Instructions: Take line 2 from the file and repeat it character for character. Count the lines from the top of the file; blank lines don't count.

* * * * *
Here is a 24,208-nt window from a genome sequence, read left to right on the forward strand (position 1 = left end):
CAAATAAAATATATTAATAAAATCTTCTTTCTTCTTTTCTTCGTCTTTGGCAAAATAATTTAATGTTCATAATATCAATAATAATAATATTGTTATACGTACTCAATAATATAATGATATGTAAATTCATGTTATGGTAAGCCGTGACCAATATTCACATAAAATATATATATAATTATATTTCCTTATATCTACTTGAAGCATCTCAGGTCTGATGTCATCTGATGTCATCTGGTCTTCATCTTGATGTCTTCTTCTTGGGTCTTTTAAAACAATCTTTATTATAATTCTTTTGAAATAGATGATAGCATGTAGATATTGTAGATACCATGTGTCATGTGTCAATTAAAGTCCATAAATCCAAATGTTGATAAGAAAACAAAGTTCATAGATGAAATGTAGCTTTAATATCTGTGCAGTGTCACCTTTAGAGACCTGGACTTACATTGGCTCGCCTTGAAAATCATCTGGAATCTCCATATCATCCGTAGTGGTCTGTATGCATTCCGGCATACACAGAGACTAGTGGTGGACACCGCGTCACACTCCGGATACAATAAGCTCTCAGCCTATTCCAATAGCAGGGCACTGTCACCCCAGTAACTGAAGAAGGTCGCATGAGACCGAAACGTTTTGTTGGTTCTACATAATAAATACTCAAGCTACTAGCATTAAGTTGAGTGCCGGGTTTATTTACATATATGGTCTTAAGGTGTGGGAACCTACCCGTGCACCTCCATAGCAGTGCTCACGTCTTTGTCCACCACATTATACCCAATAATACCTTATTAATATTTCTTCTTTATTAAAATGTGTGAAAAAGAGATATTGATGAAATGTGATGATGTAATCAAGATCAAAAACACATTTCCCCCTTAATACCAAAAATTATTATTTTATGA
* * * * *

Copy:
CAAATAAAATATATTAATAAAATCTTCTTTCTTCTTTTCTTCGTCTTTGGCAAAATAATTTAATGTTCATAATATCAATAATAATAATATTGTTATACGTACTCAATAATATAATGATATGTAAATTCATGTTATGGTAAGCCGTGACCAATATTCACATAAAATATATATATAATTATATTTCCTTATATCTACTTGAAGCATCTCAGGTCTGATGTCATCTGATGTCATCTGGTCTTCATCTTGATGTCTTCTTCTTGGGTCTTTTAAAACAATCTTTATTATAATTCTTTTGAAATAGATGATAGCATGTAGATATTGTAGATACCATGTGTCATGTGTCAATTAAAGTCCATAAATCCAAATGTTGATAAGAAAACAAAGTTCATAGATGAAATGTAGCTTTAATATCTGTGCAGTGTCACCTTTAGAGACCTGGACTTACATTGGCTCGCCTTGAAAATCATCTGGAATCTCCATATCATCCGTAGTGGTCTGTATGCATTCCGGCATACACAGAGACTAGTGGTGGACACCGCGTCACACTCCGGATACAATAAGCTCTCAGCCTATTCCAATAGCAGGGCACTGTCACCCCAGTAACTGAAGAAGGTCGCATGAGACCGAAACGTTTTGTTGGTTCTACATAATAAATACTCAAGCTACTAGCATTAAGTTGAGTGCCGGGTTTATTTACATATATGGTCTTAAGGTGTGGGAACCTACCCGTGCACCTCCATAGCAGTGCTCACGTCTTTGTCCACCACATTATACCCAATAATACCTTATTAATATTTCTTCTTTATTAAAATGTGTGAAAAAGAGATATTGATGAAATGTGATGATGTAATCAAGATCAAAAACACATTTCCCCCTTAATACCAAAAATTATTATTTTATGA